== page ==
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In many office environments, different people probably use many different versions of Word to create their documents. At some time you may want to know which version of Word was used to create a particular document.
It is not possible to be absolutely sure which version of Word was used to create a document. It is possible, however, to identify which version of Word was last used to modify a document. This is because every time a document is saved, Word (whichever version you are using) rewrites the format and some of the identifying information saved within a file.
Each time a document is modified and saved, a host of data is written into the actual document file. The data mostly consists of internal information Word needs when working with the file--stuff like style definitions, macros, and the whole gambit of document properties. This data also includes the name of the last version of Word to save the file and the file version or 'class.'
Most of this information is not visible when the file is open in Word because Word reads what it needs to know and just displays the document content in the editing window. You can, however, use a plain text editor to look at the document file and examine the version information stored within it.
The default text editor that ships with Windows is Notepad. Depending on your version of Windows, Notepad isn't the tool of choice to view a large document file, however. Why? Because in some versions of Windows there is a size limit on the documents you can open in Notepad. If you try to open a file that is too large, Notepad helpfully volunteers to open the file in WordPad. This won't do you any good, since you want to view the plain ASCII characters in the file, not the document itself (which is how WordPad would display it).
This means that if you are using a version of Windows that has a limited version of Notepad, you need some other text editor without a size limit. You can find a variety on the Internet, including TextPad, TextEdit, UltraEdit, or NotepadPlus. You can install and use one of these programs, and then use it to open the document in question. Be careful, however, that you don't actually change anything within the file. You are just looking around, and changing anything (and resaving the file within the text editor) is a sure recipe to make the file unusable within Word.
Having opened the file, look towards the end for some short sections of text that are actually readable. If the text editor has a search feature, then search for "Microsoft Word." The area you are looking for is in a section that is obviously the common document properties (template name, author, document title, etc) and the version information will be displayed nearby. This information will consist of one of the following:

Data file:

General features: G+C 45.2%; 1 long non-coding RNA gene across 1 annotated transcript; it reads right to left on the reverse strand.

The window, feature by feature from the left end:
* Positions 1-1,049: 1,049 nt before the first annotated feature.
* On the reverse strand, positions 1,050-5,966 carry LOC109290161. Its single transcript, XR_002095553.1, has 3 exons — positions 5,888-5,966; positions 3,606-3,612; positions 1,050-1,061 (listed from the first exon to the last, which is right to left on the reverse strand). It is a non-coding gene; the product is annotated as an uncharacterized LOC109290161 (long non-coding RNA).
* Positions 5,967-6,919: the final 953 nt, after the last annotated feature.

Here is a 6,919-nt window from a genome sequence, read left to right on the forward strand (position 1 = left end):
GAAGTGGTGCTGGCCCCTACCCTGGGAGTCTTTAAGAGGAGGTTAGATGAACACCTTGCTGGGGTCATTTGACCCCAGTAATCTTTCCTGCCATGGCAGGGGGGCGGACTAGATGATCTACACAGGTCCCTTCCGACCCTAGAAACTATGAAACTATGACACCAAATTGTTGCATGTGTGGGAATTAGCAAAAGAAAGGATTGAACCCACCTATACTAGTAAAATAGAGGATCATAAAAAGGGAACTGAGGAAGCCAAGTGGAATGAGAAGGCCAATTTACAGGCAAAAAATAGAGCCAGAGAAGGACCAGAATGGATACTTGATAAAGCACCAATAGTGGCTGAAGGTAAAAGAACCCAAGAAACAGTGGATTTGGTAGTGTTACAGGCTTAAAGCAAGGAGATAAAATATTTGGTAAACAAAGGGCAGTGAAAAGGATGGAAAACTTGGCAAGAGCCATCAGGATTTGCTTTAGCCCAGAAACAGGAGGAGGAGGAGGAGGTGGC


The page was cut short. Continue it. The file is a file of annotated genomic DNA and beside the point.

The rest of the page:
This covers versions of Word up through Word 2002. If the document was saved in Word 2003, then the version number is not saved in the document. Instead, you'll find the text "Microsoft Office Word" and "Microsoft Office Word Document."
Later readable sections of the file also reveal the file version--which is not necessarily the same thing as the Word version since some Word versions can write binary files of earlier versions and the same file version is used for both Word 97 and Word 2000. The file versions are:
Now, having said all this (which is a great way to understand a little more about the inside workings of Word), there is something you can try within Word itself. If you are using Word 2000 or a later version, follow these steps:
If you are using Word 97, the steps are only slightly different.
The information that appears at the right side of the dialog box shows a multitude of properties for the selected document file. One of the properties is called Application. This lists the version information for the document--the same information you located using the text editor earlier in this tip.
WordTips is your source for cost-effective Microsoft Word training. (Microsoft Word is the most popular word processing software in the world.) This tip (601) applies to Microsoft Word 97 and 2000.
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